By Jason Cox
Of the Keizertimes
Rep. Kim Thatcher easily won a fourth term to the Oregon House of Representatives Tuesday night.
The election featured two candidates who live in Keizer – Thatcher and Democratic opponent Jim Dyer. Thatcher was ahead of Dyer 65 percent to 34 percent as of 9:23 p.m. Tuesday night.
Thatcher rode into the House in 2004 by beating then-Rep. Vic Backlund in that year’s Republican primary. She beat Democrat Chuck Lee in 2006 and had no opponent in 2008.
“I don’t take lightly the responsibility with which voters entrusted me,” Thatcher said. “I am humbled that they would trust me to follow through on that responsibility to represent them in Salem.
She plans to “reducing the bureaucracy and red tape that strangle individuals and entrepreneurs … as well as cutting spending and reducing the nanny state that the government has taken on more and more in our lives.”
Thatcher said Dyer is “a terrific man. I was very fortunate to have him as a challenger. I just really enjoyed working with him, and I think we can continue to work together in the next session. He’s a great guy with a lot of great ideas.”
Dyer complimented Thatcher on an issues-oriented race, and suggested candidates who went negative did so at their own peril.
“I will continue to work as a unpaid advocate for particularly children and families, in the legislature and I think I can work well with her on that and other issues,” Dyer said. “That is why I believe you should not run a negative campaign because if you still lose you still have the points you ran for. And if you run a negative campaign, is the person who wins going to be excited about listening to you? I would say not at all.”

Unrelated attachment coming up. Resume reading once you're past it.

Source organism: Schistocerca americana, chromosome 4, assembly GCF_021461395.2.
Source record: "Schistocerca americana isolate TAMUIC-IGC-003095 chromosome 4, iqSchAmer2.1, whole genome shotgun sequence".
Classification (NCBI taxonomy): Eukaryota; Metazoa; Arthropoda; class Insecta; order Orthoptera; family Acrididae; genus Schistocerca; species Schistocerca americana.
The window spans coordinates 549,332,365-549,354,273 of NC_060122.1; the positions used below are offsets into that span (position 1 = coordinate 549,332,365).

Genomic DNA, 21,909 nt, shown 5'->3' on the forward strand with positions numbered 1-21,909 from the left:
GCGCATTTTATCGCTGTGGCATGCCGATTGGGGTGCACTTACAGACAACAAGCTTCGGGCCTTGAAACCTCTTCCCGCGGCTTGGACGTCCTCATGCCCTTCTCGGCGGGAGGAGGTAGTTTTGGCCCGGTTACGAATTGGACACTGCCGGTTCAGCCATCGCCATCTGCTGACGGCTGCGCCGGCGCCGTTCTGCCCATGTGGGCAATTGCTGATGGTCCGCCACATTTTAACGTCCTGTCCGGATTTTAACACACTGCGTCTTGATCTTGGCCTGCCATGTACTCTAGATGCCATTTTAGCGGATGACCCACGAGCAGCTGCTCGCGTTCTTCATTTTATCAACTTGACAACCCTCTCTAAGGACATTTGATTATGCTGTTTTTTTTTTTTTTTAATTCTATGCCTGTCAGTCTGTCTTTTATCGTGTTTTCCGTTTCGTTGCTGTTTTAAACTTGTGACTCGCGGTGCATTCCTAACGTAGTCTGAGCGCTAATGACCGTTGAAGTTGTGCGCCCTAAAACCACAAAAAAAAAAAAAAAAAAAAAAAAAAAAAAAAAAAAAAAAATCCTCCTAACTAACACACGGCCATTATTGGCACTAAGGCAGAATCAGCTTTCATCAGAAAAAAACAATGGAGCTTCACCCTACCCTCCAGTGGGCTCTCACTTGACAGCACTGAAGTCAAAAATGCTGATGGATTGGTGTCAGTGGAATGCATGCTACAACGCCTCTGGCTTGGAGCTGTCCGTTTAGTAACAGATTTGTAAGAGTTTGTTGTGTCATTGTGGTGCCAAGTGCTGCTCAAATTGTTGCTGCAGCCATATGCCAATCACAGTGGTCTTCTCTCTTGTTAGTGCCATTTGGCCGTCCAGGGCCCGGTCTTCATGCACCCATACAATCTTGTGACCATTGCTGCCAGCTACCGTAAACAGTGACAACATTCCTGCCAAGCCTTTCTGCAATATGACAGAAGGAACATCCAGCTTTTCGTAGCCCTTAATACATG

His advice to Thatcher?
“Be prepared to compromise on issues,” Dyer said. “Don’t get stuck with a certain party orientation. If the party says this is really bad, look at it and see if you can improve it, not just vote it down.”
Thatcher, who along with her husband owns KT Construction, was on the education, business and labor and sustainability and economic development committees. She successfully passed a transparency bill requiring more information on state spending to be posted to the Web. She has also fought to keep concealed handgun license information private.
Dyer served on the board of the Oregon Employees Federal Credit Union from 1969-1991, and has worked extensively on behalf of foster children and parents.
In the state Senate, it appears incumbent Republican Sen. Larry George held off a challenge from Timi Parker, a Newberg-based Democrat.
As of 9:28 p.m. Tuesday he was up 63 percent to 37 percent.
George, who lives in Sherwood, has been in the state Senate since 2006, when he beat fellow Republican Charles Starr in that year’s primary. George has relentlessly focused on state spending, particularly emphasizing the state’s all-funds budget. He has said state funding practices force the legislature to cut popular items like education and public safety.
George works as manager of his family’s hazelnut processing company. Parker is a retired school teacher and librarian.